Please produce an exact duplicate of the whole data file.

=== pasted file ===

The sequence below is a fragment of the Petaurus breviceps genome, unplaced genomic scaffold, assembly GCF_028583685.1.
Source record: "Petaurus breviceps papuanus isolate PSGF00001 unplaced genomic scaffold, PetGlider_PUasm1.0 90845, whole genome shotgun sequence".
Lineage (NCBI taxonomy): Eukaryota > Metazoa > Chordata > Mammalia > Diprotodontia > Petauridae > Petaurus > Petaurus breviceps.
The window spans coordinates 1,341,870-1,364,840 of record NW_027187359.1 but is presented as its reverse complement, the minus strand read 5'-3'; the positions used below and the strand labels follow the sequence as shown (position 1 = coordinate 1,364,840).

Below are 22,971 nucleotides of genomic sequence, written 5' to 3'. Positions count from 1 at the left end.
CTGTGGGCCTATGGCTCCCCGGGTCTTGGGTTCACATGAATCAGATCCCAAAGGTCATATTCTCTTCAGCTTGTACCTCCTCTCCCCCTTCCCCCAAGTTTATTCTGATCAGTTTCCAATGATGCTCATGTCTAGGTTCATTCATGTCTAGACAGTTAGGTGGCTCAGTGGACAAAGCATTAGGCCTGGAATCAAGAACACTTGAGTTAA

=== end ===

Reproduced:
The sequence below is a fragment of the Petaurus breviceps genome, unplaced genomic scaffold, assembly GCF_028583685.1.
Source record: "Petaurus breviceps papuanus isolate PSGF00001 unplaced genomic scaffold, PetGlider_PUasm1.0 90845, whole genome shotgun sequence".
Lineage (NCBI taxonomy): Eukaryota > Metazoa > Chordata > Mammalia > Diprotodontia > Petauridae > Petaurus > Petaurus breviceps.
The window spans coordinates 1,341,870-1,364,840 of record NW_027187359.1 but is presented as its reverse complement, the minus strand read 5'-3'; the positions used below and the strand labels follow the sequence as shown (position 1 = coordinate 1,364,840).

Below are 22,971 nucleotides of genomic sequence, written 5' to 3'. Positions count from 1 at the left end.
CTGTGGGCCTATGGCTCCCCGGGTCTTGGGTTCACATGAATCAGATCCCAAAGGTCATATTCTCTTCAGCTTGTACCTCCTCTCCCCCTTCCCCCAAGTTTATTCTGATCAGTTTCCAATGATGCTCATGTCTAGGTTCATTCATGTCTAGACAGTTAGGTGGCTCAGTGGACAAAGCATTAGGCCTGGAATCAAGAACACTTGAGTTAA